Jul 10, 2013

5 Buddhist Thoughts on Bringing Out Your Best Self


by Jihii Jolly

Almost half a year ago many of us made resolutions for the new year.  Perhaps we resolved to do more or less of something, depending on if we were in a glass half full or empty kind of mood. For most, resolutions are born of the desire improve the quality of our lives and kick the habits that prevent us from being healthy, productive, and enjoying great relationships.
But to sustain these resolutions is no small feat; we may not even remember what our resolutions were. Bringing out your best self can be terribly challenging when faced with the daily grind of work, or school, topped with the endless cycle of negative media about tragedy, corruption, and war.
Can Buddhism help? Nichiren Buddhism is centered on the lifelong practice of human revolution or bringing forth our inner reserves of courage, wisdom, and compassion to all of our daily actions and interactions.

Here are five Buddhist resolutions (for any time of year!) on bringing out your best self in a very fundamental way, as explained by philosopher Daisaku Ikeda.

1. Find the strength in your weaknesses.
We often lament our weaknesses. Every day we go over our laundry lists of things we’d like to change about ourselves: “I’m too quiet, slow, careless,” etc. What we don’t realize is that each of these shortcomings are actually also indicative of our strengths. “For example,” explains Ikeda, “a person’s shyness can be transformed into valuable qualities such as prudence and discretion, while someone’s impatience might be transformed into a knack for getting things done quickly and efficiently.” (Discussions on Youth pg. 97) What’s most important is that we don’t begrudge ourselves (or anyone around us) for seemingly undesirable characteristics, but instead, focus our energy and intention on making the best use of those characteristics.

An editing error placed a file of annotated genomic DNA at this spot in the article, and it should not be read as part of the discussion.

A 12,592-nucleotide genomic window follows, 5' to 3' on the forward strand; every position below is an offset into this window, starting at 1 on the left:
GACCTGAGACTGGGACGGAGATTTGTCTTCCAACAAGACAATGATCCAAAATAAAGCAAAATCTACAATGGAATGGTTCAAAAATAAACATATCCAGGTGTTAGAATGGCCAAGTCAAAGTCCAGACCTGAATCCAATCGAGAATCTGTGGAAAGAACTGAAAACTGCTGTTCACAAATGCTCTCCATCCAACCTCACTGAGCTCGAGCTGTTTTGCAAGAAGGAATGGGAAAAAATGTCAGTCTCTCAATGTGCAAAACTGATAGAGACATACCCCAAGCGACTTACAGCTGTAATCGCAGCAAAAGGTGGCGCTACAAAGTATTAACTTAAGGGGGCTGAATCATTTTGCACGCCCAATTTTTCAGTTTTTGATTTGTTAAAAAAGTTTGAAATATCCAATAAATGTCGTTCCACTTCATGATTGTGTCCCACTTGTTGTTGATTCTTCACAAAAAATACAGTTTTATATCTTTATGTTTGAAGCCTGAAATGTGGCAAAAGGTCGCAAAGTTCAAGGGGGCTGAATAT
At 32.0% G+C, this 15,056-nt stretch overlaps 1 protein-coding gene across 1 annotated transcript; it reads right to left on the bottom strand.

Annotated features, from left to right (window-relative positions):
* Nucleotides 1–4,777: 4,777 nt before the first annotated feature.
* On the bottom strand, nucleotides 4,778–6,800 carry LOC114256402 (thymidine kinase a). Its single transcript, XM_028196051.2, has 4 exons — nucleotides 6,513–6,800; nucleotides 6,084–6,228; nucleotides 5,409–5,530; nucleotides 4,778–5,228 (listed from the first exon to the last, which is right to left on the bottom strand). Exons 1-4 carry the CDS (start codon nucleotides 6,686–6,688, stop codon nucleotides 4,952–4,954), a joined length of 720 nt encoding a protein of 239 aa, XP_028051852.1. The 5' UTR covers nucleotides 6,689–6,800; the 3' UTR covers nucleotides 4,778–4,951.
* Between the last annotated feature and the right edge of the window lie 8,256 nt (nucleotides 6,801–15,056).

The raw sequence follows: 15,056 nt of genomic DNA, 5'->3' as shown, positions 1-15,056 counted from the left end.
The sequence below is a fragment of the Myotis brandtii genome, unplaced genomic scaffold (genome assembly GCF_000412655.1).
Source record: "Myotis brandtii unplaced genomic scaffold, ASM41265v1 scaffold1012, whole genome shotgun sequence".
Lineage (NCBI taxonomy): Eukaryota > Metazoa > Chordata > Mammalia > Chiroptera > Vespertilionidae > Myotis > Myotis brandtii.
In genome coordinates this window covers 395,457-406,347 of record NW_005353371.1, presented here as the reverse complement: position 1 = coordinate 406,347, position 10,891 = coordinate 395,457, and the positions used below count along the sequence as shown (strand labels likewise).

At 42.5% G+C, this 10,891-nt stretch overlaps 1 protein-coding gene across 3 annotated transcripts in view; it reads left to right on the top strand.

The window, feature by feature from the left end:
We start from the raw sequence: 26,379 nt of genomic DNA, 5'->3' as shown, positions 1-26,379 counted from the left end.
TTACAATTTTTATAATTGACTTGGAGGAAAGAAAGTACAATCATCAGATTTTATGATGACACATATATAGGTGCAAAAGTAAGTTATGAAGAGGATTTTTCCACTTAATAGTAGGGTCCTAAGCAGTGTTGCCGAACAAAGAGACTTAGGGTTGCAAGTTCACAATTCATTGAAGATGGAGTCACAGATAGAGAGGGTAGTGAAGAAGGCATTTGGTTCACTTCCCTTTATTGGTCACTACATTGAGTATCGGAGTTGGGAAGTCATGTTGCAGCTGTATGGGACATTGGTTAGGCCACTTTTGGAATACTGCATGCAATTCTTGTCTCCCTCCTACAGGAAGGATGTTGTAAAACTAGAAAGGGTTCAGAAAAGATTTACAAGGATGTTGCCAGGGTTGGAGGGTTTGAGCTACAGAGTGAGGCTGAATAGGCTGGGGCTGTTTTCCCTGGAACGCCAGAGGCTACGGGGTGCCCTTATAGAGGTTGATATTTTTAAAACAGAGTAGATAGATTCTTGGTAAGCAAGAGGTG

2. Face the things that make you unhappy or uncomfortable.
Running away from the things that make us unhappy is actually what causes suffering. We have to “look unflinchingly at the people and things in our lives that are making us unhappy,” writes Ikeda (Discussions on Youth pg. 100). Anxiety, for example, often comes from uncertainty about our future. If we don’t look squarely at what is making us feel this way, our anxiety only grows. Looking at the source of our fears, which are often smaller and more manageable than we think, makes them easier to conquer.

3. Take the first step now, even if it’s a small one.
Buddhism is a philosophy of action. Getting into the habit of immediately taking the first step toward our goals or tasks, even if it’s uncomfortable, propels us toward the next one, and the next one after that. “Life is a struggle with ourselves,” writes Ikeda. “It is a tug-of-war between moving forward and regressing, between happiness and unhappiness.” (Discussions on Youth pg. 98) He encourages young people to try challenging some task--anything at all--and keep at it until they are certain they have done their best. This helps develop the habit of taking action, which is strengthened by the belief we gain in our capacity to actually get things done.

4. See people and situations for what they really are.
According to Buddhism, every person is endowed with the same limitless potential for enlightenment and happiness no matter who they are or what they’ve done. Their worth isn’t determined by social status, success or wealth. If we strive to view people in this manner, we free ourselves from the delusions of hate or jealousy, because we don’t evaluate the people around us as better as or worse than us based on superficial criteria. “[Buddhism] teaches us to look at a person through the eyes of the Law and the eyes of the Buddha,” writes Ikeda. “In other words, to focus on a person’s life, state of being and what is inside, just as it is, free of external embellishments... Truly respectable are those who based their lives on the truth--on the reality of things.” (Discussions on Youth pg. 30)

5. Courage is the key to developing compassion.
What we typically think of as an act of compassion- simply feeling bad for someone or writing a check to a favorite charity-appear not to require courage.  However, everyday forms of compassion such as checking in on a friend who hasn’t seemed like themselves lately or speaking out when you see someone being manipulated or used, require tremendous courage. As Ikeda shares, “Courage and compassion are two sides of the same coin. Compassion without courage is not genuine. You may have a compassionate thought or impulse, but if you don’t do or say anything, it’s not real compassion.” By mustering the courage to take action to relieve the sufferings of others, we manifest true compassion. In this way, Ikeda explains, “if we act with courage, we find that our compassion for others grows deeper.” (Discussions on Youth pg. 336)


Artman2112 said...

great post! thank you for sharing these, even non buddhists can benefit from the wisdom imparted :D

Mark Rogow said...

Tony Robbins meets Shakyamuni Buddha.